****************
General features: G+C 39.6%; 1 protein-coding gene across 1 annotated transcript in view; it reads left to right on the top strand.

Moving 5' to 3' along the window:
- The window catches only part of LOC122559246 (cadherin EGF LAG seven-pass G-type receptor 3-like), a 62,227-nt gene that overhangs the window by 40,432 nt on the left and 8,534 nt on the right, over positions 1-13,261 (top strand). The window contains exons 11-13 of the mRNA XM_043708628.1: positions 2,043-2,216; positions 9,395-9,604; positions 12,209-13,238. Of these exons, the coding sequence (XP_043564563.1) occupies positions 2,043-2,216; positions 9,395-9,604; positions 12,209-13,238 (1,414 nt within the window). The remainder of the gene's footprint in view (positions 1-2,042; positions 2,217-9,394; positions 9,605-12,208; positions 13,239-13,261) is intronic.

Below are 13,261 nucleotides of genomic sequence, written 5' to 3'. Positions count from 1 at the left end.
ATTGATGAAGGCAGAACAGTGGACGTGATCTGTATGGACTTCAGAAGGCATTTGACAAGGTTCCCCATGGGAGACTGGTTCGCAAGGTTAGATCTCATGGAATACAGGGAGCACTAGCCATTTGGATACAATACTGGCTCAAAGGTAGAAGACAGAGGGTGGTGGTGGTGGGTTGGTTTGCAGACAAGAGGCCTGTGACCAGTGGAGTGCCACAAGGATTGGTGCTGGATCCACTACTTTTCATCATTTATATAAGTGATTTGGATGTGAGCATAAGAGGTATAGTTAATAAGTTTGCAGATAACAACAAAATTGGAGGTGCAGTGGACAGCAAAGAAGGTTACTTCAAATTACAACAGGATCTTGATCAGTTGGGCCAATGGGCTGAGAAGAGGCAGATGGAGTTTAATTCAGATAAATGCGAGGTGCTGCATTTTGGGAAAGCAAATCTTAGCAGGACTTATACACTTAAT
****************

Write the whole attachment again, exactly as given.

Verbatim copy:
General features: G+C 39.6%; 1 protein-coding gene across 1 annotated transcript in view; it reads left to right on the top strand.

Moving 5' to 3' along the window:
- The window catches only part of LOC122559246 (cadherin EGF LAG seven-pass G-type receptor 3-like), a 62,227-nt gene that overhangs the window by 40,432 nt on the left and 8,534 nt on the right, over positions 1-13,261 (top strand). The window contains exons 11-13 of the mRNA XM_043708628.1: positions 2,043-2,216; positions 9,395-9,604; positions 12,209-13,238. Of these exons, the coding sequence (XP_043564563.1) occupies positions 2,043-2,216; positions 9,395-9,604; positions 12,209-13,238 (1,414 nt within the window). The remainder of the gene's footprint in view (positions 1-2,042; positions 2,217-9,394; positions 9,605-12,208; positions 13,239-13,261) is intronic.

Below are 13,261 nucleotides of genomic sequence, written 5' to 3'. Positions count from 1 at the left end.
ATTGATGAAGGCAGAACAGTGGACGTGATCTGTATGGACTTCAGAAGGCATTTGACAAGGTTCCCCATGGGAGACTGGTTCGCAAGGTTAGATCTCATGGAATACAGGGAGCACTAGCCATTTGGATACAATACTGGCTCAAAGGTAGAAGACAGAGGGTGGTGGTGGTGGGTTGGTTTGCAGACAAGAGGCCTGTGACCAGTGGAGTGCCACAAGGATTGGTGCTGGATCCACTACTTTTCATCATTTATATAAGTGATTTGGATGTGAGCATAAGAGGTATAGTTAATAAGTTTGCAGATAACAACAAAATTGGAGGTGCAGTGGACAGCAAAGAAGGTTACTTCAAATTACAACAGGATCTTGATCAGTTGGGCCAATGGGCTGAGAAGAGGCAGATGGAGTTTAATTCAGATAAATGCGAGGTGCTGCATTTTGGGAAAGCAAATCTTAGCAGGACTTATACACTTAAT